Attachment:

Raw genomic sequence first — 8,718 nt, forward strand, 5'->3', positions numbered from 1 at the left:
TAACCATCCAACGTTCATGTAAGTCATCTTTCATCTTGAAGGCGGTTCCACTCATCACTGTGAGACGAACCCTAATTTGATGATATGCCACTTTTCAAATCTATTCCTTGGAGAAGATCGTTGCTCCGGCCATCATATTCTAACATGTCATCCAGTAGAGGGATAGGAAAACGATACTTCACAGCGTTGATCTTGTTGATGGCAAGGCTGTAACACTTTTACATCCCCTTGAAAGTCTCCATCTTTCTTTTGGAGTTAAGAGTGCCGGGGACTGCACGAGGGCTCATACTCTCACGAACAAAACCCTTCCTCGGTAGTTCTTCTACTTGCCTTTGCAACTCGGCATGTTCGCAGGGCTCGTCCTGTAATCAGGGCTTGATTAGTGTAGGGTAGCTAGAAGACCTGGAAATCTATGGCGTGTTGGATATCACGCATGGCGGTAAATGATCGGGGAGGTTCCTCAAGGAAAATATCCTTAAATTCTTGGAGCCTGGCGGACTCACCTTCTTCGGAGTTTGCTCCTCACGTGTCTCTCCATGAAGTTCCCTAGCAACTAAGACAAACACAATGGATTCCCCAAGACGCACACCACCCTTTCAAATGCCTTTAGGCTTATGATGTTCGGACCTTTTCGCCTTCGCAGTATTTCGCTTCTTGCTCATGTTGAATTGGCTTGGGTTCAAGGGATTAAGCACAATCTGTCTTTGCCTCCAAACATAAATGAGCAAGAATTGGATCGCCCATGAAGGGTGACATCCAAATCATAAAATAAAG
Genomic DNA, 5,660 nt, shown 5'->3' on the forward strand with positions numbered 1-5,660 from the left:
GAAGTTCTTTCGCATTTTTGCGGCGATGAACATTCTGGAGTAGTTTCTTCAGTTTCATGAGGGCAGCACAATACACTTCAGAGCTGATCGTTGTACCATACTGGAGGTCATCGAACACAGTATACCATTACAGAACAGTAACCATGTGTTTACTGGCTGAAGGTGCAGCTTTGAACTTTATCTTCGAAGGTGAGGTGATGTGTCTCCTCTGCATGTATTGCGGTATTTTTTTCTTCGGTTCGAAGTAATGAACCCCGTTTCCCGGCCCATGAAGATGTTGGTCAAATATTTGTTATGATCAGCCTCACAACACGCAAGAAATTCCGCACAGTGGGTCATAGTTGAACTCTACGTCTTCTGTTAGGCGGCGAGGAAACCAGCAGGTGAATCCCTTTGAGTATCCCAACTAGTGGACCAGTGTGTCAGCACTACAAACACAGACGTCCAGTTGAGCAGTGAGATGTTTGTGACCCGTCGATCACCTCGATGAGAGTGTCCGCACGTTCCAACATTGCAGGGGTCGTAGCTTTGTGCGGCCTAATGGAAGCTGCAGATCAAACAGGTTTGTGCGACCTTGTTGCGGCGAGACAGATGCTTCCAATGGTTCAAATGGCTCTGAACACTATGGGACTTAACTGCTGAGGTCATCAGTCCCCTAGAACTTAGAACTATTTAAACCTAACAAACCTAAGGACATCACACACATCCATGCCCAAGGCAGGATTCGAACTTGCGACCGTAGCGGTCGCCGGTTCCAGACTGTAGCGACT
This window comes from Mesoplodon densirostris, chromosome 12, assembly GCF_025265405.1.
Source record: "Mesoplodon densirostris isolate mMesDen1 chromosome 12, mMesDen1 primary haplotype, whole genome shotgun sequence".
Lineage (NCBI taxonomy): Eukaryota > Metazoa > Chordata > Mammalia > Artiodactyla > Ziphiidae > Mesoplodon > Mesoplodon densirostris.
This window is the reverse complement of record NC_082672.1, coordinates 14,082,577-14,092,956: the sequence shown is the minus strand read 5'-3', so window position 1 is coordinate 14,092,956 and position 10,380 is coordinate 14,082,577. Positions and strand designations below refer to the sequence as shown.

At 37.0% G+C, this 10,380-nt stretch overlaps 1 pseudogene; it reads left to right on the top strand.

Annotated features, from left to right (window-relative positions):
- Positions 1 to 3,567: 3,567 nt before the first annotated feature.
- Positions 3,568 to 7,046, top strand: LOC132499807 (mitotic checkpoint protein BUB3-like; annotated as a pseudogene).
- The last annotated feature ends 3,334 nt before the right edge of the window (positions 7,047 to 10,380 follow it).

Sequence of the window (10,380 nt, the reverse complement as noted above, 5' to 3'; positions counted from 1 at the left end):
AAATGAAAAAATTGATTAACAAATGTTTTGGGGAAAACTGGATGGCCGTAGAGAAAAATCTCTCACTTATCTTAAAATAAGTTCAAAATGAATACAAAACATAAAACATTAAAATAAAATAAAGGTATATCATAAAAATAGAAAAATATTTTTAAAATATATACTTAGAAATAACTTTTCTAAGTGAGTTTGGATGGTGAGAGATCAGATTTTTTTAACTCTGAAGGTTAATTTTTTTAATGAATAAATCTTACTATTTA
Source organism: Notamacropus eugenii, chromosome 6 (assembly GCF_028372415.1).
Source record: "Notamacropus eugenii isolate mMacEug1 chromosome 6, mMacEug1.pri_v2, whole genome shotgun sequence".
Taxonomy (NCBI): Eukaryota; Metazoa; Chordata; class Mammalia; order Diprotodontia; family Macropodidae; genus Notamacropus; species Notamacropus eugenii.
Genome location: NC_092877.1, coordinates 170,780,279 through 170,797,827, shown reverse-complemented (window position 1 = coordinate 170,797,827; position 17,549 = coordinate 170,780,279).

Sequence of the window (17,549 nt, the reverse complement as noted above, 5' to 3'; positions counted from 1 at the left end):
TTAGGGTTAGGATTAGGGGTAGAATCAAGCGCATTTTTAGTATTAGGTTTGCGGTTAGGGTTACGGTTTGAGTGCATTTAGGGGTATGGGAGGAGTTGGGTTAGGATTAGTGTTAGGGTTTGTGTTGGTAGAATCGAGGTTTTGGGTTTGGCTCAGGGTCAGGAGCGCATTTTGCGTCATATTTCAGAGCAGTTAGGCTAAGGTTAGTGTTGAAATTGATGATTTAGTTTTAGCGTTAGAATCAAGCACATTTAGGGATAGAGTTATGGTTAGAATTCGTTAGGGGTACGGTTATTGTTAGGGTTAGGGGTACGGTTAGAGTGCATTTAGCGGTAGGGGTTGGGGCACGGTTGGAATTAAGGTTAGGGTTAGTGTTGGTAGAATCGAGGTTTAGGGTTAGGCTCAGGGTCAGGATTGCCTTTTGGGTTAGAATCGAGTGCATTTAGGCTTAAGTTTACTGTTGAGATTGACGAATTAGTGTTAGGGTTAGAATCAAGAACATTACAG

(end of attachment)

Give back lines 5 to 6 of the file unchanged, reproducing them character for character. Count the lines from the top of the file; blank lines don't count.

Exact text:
This window comes from Mesoplodon densirostris, chromosome 12, assembly GCF_025265405.1.
Source record: "Mesoplodon densirostris isolate mMesDen1 chromosome 12, mMesDen1 primary haplotype, whole genome shotgun sequence".